Home arrow Publications arrow Articles - Media arrow Halaal watchdog gives thumbs-down to yoghurt
Halaal watchdog gives thumbs-down to yoghurt Print

Oct 3, 2010 12:00 AM| By Times Live

The South African National Halaal Authority (Sanha) will no longer certify yoghurts made by Parmalat.


Sanha public relations officer Ebi Lockhat said the yoghurts would no longer carry its stamp of approval because Parmalat intended using gelatine derived from "non-halaal" slaughtered animals.

He said the company had complied with Sanha's requirements since October 2000 and was awarded halaal certification.

Lockhat said the majority of Muslim theologians believed that halaal gelatine can be made only from animals slaughtered according to sharia law.

"This principle should not be compromised by pandering to commercial interests that seek to serve the market with "cheaper gelatine" from the larger pool of non-halaal slaughter.

"They say their source of gelatine is cheaper with the non-halaal slaughtered animals. We feel they should have borne the cost for the convenience of Muslims."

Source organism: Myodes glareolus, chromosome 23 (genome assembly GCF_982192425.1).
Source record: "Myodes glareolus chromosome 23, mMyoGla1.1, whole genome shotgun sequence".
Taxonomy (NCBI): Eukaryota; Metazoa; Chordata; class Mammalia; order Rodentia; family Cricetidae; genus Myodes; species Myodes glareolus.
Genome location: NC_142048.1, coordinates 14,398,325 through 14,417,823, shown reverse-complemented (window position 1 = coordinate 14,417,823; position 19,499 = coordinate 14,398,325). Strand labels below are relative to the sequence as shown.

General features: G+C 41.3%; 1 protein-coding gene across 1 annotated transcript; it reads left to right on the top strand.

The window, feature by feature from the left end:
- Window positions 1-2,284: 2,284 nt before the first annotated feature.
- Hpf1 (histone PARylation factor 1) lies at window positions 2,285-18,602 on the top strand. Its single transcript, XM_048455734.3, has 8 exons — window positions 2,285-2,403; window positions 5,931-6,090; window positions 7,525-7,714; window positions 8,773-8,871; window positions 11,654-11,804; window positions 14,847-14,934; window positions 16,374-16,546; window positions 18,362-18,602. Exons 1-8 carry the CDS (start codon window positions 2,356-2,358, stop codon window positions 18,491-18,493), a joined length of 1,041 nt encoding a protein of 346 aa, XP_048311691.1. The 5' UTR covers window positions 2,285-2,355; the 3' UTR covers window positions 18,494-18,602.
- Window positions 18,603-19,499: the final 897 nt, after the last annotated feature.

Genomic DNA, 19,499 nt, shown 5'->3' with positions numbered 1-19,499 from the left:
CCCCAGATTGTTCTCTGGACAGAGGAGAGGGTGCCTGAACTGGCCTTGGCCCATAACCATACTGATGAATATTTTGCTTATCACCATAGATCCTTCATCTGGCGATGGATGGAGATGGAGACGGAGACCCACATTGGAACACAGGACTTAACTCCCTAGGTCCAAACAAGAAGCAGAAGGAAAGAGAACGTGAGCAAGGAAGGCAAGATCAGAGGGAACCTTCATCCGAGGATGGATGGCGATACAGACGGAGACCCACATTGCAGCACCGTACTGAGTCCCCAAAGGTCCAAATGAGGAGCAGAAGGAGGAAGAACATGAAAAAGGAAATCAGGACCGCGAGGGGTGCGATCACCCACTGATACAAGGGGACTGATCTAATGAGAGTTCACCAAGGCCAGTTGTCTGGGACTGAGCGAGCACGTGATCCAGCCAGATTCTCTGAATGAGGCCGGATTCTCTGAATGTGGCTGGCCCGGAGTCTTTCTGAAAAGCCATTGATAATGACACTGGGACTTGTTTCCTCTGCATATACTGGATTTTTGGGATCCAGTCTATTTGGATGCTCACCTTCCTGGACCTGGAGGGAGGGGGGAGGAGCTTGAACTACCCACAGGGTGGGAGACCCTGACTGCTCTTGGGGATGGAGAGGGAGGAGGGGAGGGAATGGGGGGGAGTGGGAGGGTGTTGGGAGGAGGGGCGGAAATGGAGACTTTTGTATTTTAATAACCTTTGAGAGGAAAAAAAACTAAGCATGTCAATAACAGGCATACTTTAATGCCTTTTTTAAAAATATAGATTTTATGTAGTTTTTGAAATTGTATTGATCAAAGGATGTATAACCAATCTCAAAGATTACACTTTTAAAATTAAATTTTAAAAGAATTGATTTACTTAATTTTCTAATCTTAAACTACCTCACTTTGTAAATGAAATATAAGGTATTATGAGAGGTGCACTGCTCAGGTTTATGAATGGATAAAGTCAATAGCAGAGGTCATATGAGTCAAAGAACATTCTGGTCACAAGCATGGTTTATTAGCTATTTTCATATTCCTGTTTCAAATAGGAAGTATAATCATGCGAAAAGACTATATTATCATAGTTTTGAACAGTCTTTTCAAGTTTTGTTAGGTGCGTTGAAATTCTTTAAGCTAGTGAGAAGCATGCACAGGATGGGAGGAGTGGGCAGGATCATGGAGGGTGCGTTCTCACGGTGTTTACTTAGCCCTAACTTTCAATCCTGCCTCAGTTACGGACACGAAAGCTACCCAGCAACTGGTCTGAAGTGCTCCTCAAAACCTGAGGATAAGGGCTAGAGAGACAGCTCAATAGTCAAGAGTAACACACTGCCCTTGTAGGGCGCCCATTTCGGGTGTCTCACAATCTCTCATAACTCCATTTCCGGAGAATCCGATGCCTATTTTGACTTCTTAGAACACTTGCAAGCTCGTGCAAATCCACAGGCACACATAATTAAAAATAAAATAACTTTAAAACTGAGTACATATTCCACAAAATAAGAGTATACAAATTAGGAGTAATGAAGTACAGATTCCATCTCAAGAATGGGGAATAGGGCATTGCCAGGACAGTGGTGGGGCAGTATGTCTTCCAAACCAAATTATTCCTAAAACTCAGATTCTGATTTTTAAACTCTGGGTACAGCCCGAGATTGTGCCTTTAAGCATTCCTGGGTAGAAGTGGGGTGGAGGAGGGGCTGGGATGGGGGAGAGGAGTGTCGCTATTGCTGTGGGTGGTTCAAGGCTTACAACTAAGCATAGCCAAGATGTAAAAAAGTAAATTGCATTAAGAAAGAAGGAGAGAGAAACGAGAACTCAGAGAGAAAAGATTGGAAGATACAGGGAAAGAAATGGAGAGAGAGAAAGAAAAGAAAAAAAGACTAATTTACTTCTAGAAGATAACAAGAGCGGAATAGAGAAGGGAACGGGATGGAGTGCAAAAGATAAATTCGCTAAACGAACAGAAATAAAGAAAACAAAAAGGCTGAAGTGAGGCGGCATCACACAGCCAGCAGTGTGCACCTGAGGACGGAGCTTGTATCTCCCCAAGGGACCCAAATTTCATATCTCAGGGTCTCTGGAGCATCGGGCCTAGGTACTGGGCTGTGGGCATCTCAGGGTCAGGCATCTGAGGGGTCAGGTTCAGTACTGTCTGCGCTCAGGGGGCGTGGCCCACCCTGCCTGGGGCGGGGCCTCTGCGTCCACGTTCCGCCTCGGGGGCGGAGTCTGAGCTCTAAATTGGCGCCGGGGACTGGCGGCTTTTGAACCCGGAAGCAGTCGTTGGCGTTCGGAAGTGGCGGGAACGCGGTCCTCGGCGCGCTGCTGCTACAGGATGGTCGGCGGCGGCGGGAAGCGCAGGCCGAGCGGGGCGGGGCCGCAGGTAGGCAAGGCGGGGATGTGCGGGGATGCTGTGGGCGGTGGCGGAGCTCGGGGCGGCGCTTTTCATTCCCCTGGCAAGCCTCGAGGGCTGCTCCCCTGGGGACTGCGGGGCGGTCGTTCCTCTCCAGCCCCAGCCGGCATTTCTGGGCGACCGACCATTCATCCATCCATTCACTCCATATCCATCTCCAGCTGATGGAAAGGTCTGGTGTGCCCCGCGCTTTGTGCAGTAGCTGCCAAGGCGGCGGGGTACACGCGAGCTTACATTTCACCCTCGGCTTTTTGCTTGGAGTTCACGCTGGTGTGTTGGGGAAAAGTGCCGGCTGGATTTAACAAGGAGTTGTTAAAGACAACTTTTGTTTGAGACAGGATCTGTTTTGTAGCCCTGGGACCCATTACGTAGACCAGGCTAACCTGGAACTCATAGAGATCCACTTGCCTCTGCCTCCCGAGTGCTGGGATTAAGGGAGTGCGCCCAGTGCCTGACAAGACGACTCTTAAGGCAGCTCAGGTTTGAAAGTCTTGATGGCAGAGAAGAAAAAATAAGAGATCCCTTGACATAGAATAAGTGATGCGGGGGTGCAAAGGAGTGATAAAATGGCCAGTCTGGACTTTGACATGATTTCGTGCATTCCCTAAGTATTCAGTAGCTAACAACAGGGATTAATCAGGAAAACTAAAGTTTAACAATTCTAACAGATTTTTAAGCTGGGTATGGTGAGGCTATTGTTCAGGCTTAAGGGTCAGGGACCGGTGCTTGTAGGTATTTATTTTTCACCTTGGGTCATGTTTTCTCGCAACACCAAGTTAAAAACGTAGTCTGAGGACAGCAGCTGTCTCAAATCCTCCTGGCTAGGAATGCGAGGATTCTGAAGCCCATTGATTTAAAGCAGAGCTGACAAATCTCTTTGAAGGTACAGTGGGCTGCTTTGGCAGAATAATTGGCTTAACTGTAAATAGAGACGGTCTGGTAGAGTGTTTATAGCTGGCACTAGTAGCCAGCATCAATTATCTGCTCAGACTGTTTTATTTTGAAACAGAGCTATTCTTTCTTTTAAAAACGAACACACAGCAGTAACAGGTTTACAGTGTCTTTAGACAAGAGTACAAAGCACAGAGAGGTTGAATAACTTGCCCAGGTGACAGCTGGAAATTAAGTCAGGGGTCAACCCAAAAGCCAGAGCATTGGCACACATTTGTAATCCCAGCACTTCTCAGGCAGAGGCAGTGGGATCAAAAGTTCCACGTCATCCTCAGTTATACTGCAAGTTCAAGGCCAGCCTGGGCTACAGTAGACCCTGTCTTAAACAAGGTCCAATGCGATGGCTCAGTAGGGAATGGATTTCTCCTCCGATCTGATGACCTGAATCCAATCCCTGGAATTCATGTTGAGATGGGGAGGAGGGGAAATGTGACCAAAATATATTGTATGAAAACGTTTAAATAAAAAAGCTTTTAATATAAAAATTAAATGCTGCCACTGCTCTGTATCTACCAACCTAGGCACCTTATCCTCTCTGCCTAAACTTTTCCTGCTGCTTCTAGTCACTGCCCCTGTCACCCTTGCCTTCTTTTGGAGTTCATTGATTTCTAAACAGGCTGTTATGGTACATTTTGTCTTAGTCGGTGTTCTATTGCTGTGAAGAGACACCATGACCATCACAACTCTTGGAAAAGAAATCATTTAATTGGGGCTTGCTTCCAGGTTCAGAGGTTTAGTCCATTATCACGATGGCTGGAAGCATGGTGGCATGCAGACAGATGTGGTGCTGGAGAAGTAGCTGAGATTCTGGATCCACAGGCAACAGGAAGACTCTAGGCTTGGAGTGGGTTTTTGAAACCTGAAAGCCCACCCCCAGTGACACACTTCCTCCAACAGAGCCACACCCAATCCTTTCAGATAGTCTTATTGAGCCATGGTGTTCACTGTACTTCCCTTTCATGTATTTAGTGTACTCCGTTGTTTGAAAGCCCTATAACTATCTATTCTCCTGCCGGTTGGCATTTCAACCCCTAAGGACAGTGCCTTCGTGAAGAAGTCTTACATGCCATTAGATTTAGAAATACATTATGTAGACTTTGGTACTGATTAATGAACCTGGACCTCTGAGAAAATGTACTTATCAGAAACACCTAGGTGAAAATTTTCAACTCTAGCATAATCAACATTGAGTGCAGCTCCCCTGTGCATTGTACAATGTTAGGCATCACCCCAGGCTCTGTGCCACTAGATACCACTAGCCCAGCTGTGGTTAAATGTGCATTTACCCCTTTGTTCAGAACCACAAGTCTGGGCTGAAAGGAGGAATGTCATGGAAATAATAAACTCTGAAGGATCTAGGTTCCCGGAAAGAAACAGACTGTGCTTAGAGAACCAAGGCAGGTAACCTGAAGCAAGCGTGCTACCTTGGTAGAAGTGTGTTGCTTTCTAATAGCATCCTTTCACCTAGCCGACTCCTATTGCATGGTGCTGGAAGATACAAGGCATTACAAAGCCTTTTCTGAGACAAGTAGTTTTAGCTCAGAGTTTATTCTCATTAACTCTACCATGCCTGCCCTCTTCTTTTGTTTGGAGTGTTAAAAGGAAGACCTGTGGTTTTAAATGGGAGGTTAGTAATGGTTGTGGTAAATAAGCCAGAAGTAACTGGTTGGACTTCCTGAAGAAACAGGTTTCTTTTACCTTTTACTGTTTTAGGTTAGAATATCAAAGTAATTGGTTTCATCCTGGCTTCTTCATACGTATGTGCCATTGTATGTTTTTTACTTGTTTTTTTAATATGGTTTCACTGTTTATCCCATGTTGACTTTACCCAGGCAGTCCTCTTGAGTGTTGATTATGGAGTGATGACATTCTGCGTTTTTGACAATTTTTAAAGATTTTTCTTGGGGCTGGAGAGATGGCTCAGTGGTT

He said there were two views in the Islamic world. "Some say because of the transformation process, the gelatine does not have to come from halaal slaughtered animals. Others, like Sanha, say the gelatine has to come from a halaal slaughtered animal."

According to Parmalat, the Muslim Judicial Council Halaal Trust had given its Kyalami plant approval for producing, processing and distributing yoghurt.

"In line with Parmalat's yoghurt relaunch, we have aligned ourselves to the generally accepted yoghurt industry accreditation.

"The company has always been sensitive to and respectful of the individual dietary needs of its consumers of various religions, and we are proud of the Muslim Judicial Council Halaal Trust's accreditation of our yoghurts as =it for Muslim consumption."
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